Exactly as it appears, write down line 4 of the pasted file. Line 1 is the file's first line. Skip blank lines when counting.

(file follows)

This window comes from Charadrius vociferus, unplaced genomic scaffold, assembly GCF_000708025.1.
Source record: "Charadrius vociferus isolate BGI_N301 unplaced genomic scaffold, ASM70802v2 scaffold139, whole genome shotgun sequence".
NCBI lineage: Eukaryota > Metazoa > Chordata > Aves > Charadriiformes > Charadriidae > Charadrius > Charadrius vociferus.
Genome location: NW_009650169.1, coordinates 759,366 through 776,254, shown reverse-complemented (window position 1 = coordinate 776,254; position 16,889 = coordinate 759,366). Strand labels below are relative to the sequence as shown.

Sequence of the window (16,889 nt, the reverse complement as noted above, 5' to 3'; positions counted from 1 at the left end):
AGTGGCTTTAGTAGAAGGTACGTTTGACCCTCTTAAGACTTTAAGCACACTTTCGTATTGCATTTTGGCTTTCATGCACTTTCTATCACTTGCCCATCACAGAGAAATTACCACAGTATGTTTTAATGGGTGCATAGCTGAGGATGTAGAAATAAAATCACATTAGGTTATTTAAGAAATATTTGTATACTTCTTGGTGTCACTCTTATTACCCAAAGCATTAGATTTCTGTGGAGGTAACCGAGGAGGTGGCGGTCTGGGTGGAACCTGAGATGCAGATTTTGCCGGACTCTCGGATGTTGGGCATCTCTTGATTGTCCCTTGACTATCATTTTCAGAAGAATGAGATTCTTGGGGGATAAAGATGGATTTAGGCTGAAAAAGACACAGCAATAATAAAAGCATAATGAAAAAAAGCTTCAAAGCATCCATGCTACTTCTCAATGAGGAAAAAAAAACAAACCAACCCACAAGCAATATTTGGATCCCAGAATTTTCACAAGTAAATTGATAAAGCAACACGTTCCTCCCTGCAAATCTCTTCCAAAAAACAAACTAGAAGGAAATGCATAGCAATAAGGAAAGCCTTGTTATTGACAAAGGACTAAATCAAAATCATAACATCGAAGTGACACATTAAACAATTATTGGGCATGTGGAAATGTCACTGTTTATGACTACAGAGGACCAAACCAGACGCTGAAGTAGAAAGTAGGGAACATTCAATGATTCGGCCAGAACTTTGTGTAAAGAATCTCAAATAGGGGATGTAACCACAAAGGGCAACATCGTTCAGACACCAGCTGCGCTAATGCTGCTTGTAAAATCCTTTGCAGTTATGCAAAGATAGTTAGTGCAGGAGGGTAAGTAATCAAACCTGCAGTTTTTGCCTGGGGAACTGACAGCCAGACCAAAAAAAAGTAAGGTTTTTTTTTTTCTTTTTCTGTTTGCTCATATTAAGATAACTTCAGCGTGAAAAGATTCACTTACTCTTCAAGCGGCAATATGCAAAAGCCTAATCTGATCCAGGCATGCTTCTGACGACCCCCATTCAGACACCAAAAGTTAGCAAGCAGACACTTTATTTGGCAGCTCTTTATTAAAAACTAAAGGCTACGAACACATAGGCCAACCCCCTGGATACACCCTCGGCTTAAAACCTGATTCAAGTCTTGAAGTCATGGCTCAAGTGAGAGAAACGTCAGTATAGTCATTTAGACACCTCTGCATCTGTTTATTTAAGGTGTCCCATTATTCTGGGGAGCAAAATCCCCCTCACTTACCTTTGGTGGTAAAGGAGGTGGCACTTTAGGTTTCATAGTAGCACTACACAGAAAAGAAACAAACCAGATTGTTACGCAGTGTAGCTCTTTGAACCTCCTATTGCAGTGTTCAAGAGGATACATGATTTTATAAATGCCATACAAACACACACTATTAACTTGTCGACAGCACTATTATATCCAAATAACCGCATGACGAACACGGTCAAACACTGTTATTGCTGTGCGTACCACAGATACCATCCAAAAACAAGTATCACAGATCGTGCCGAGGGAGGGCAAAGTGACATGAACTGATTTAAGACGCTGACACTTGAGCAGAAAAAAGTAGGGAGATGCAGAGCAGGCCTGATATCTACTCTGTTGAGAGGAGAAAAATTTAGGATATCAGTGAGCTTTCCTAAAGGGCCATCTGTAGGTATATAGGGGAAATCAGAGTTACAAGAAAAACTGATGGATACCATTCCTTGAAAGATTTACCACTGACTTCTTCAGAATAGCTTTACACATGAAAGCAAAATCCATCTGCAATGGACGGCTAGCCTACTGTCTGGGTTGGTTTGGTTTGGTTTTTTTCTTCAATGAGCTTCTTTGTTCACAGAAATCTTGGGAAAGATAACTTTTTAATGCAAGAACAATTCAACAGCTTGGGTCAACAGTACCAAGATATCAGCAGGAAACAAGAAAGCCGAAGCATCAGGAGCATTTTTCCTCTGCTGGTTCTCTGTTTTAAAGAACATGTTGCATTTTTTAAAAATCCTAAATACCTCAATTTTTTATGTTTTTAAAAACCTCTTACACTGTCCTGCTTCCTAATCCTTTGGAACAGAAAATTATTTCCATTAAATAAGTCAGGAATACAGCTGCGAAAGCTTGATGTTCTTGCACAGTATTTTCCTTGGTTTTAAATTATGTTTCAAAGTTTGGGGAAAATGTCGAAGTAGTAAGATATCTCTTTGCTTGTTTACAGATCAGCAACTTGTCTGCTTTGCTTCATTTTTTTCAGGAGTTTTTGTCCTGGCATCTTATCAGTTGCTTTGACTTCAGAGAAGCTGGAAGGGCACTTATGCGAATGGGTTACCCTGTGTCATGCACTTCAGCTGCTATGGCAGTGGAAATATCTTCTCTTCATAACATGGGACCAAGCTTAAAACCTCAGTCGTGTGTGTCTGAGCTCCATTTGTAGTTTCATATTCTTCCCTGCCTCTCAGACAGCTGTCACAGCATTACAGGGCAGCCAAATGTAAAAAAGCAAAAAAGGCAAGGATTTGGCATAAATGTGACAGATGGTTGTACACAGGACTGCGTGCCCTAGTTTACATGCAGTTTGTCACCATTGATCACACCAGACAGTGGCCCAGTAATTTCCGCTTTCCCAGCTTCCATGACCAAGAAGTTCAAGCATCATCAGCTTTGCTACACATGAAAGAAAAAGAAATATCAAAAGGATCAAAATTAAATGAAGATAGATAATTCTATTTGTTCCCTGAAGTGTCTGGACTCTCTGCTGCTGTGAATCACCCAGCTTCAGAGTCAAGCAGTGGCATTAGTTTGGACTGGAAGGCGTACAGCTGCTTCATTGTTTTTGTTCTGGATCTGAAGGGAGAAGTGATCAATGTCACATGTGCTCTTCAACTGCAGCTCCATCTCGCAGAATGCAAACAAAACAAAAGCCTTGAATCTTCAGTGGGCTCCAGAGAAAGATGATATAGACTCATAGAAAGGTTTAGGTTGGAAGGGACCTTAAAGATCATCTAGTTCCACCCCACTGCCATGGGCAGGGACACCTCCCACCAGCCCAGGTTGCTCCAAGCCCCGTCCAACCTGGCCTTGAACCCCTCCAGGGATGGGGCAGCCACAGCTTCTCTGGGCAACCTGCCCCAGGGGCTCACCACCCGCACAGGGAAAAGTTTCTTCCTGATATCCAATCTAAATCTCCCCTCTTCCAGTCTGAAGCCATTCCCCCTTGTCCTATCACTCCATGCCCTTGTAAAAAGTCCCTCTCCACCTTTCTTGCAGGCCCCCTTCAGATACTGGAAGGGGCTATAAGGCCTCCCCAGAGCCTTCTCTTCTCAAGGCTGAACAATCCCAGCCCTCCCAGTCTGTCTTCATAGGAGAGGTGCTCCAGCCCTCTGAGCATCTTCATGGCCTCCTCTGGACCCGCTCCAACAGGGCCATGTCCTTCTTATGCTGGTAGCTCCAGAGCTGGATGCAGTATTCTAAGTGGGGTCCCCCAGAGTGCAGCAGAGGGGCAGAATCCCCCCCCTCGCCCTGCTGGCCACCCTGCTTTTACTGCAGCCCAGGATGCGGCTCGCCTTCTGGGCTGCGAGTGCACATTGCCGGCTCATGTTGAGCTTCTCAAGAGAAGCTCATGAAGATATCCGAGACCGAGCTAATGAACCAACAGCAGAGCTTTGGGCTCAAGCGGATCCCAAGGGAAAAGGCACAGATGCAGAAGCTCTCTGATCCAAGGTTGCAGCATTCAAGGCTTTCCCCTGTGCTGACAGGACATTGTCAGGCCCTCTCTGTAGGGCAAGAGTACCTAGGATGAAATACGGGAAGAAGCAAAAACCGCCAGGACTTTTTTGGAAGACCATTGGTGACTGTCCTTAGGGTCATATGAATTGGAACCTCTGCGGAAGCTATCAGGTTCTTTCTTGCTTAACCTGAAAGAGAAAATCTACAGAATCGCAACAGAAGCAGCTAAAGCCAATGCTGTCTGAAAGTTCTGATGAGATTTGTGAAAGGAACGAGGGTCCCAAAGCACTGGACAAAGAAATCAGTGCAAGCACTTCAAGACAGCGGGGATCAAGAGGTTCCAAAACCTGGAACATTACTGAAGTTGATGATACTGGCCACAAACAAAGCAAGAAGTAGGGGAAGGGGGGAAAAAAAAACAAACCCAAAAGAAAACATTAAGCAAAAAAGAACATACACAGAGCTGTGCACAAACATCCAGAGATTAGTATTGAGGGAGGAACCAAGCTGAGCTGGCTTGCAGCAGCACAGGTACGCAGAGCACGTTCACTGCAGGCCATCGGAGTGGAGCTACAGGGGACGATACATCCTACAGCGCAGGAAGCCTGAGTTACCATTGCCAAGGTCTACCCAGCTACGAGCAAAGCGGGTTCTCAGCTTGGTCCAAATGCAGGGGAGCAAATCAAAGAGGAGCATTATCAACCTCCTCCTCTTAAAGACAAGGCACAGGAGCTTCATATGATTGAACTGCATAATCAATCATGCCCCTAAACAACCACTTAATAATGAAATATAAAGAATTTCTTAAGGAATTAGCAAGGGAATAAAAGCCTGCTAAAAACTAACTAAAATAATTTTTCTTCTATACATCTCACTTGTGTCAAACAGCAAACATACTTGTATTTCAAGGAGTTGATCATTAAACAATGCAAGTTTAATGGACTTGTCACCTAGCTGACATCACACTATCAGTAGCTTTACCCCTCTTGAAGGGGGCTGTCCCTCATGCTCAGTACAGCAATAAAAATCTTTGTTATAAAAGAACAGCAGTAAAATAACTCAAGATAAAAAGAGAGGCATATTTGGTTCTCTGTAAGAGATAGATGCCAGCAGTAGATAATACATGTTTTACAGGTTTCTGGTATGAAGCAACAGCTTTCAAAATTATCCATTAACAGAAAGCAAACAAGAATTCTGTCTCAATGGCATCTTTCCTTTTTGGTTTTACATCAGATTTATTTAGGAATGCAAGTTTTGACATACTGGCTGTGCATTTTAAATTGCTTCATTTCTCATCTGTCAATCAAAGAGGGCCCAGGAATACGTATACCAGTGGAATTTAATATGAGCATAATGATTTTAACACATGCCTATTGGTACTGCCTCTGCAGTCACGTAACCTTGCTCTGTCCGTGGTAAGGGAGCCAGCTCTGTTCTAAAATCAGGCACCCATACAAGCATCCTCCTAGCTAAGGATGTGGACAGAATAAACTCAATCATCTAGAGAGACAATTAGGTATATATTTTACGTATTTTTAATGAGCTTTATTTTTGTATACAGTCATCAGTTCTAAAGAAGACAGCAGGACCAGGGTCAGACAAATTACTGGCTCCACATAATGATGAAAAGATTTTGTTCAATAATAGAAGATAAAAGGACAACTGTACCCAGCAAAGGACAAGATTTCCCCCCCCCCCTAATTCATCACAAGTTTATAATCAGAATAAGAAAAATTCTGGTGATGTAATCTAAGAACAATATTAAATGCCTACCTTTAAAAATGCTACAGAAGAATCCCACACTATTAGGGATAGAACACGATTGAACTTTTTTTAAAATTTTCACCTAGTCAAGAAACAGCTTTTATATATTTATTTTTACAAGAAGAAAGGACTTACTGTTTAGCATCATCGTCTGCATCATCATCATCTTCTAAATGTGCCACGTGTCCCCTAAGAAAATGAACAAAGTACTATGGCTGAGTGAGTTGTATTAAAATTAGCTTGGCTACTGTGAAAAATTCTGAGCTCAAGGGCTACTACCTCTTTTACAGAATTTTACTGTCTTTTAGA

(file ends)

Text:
Genome location: NW_009650169.1, coordinates 759,366 through 776,254, shown reverse-complemented (window position 1 = coordinate 776,254; position 16,889 = coordinate 759,366). Strand labels below are relative to the sequence as shown.